This has been a year of uncomfortable conversations on campus. And that makes me comfortable.
This year, the administration, the student body, and campus as a whole had some difficult conversations with each other. We talked, sometimes calmly, sometimes heatedly, sometimes quietly, and sometimes loudly, about diversity and inclusivity, and what that means and should mean at Middlebury in 2016.
These conversations at times have been painful for those in the center of them, and for those who were closer to the edges, listening in. We heard truths, and sorrow, and impatience. We heard hopes, and fears, and dreams, and frustrations. And we heard moments of real engagement and possibility.
Why does this make me comfortable? Because these are important conversations, and our ability to have them reveals our strength as a community. We all, from time to time, must speak uncomfortable truths to one another. That is what it means to have “arguments for the sake of heaven,” as I mentioned in my inaugural address. These are discussions worth having. Part of the nature of a college campus, and certainly a campus such as Middlebury, is that a free exchange of ideas is not only expected but encouraged. Uncomfortable truths are a matter of course. Professors present ideas to their students that make them uncomfortable. Students in turn can present ideas to professors that make them uncomfortable. Students can also wrestle with course material, or class discussions, or campus events, or with each other. Staff have also played critical roles in these tough conversations.
But discomfort is not a reason to avoid free expression, even when it comes to expressing thoughts and ideas and beliefs about inclusivity. Supporting free speech and supporting inclusivity in our language, our conversations, and our actions are not goals that are at odds with each other. In fact, they are helpful complements to each other. Supporting both allows us to take our discussions to the next level, where we can make mistakes without fear because we want to become more aware than we are today. We want to be stronger. We want to do better.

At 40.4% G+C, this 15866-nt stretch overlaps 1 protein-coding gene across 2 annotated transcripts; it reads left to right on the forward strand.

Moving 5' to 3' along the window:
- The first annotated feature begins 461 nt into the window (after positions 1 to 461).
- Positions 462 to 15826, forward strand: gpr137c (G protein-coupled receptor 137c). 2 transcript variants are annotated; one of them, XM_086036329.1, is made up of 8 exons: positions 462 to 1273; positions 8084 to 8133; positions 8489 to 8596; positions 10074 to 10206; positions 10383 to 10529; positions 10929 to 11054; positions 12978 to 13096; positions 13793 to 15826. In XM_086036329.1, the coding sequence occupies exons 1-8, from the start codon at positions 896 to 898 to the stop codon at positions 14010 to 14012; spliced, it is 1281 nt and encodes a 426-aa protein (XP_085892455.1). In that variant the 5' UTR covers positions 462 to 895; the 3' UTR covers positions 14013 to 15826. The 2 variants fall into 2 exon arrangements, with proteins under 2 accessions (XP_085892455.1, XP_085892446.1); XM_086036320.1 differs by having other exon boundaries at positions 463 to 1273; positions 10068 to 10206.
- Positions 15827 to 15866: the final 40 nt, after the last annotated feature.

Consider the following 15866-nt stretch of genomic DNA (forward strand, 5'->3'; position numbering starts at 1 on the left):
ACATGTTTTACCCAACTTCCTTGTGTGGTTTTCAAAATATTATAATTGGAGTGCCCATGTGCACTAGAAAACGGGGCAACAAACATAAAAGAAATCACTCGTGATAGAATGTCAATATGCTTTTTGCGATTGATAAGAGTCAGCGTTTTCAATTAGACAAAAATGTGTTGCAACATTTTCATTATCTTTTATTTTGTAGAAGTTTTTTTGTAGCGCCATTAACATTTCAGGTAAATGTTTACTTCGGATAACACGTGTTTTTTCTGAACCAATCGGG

Diversity and inclusivity are not “problems” that we’re going to “solve.” They are part of an ethos that we need to hold up every day, even if we might fail to fulfill that ethos on a regular basis. They’re values that we live by. They are values for us to talk about, and consider, and embrace, as we grow in our understanding of what they mean today—at Middlebury and in the wider world.
There are many ways to have these conversations. We talk in person, one on one, in groups, in meetings, in symposium. We talk on the phone, through text and email. We put our names, our voices, our faces to our words. We humanize them. We own them.
But we must be more mindful, I believe, about our conversations when we talk through social media, which has an ever-increasing multitude of channels for us to communicate though. There are so many ways to speak one’s opinions. But there are also so many ways to be silenced. Tap a few keys and you can shut down a conversation you disagree with, or mute a voice you don’t like, or send a message of shame without ever having to own your words. The worst conversation is the conversation that isn’t allowed to be. My rule for us is: Face-to-face conversation first. Social media second.
We have had uncomfortable conversations, and we will keep on having them. And we’re bringing our conversations to the next level: The Alliance for an Inclusive Middlebury is planning a spring conference titled “Activists, Allies, and Accomplices: Responses to Racism Today.” The conference will consider contemporary responses to racism and examine historical precedents. Middlebury students will discuss white ally-ship and student activists from other colleges will discuss their experiences this last year and the issues they faced. Rinku Sen, the editor of Colorlines, will be the keynote speaker and Rashawn Ray, professor of sociology at the University of Maryland, will discuss racial uplift through activism and social policy. JusTalks will be working with every incoming student next year in workshops helping them live in community while developing the crucial skills of engaging with real differences.
Yes, some of our conversations have made us uncomfortable this year, but I’m comfortable that we’re having them. I’m comfortable knowing that we are learning from our mistakes, and we’re holding each other accountable—to own our words, to push us to the next level of inclusive excellence. We have so much we can learn from each other—as long as we keep talking, and keep listening.
Patton can be reached at email@example.com.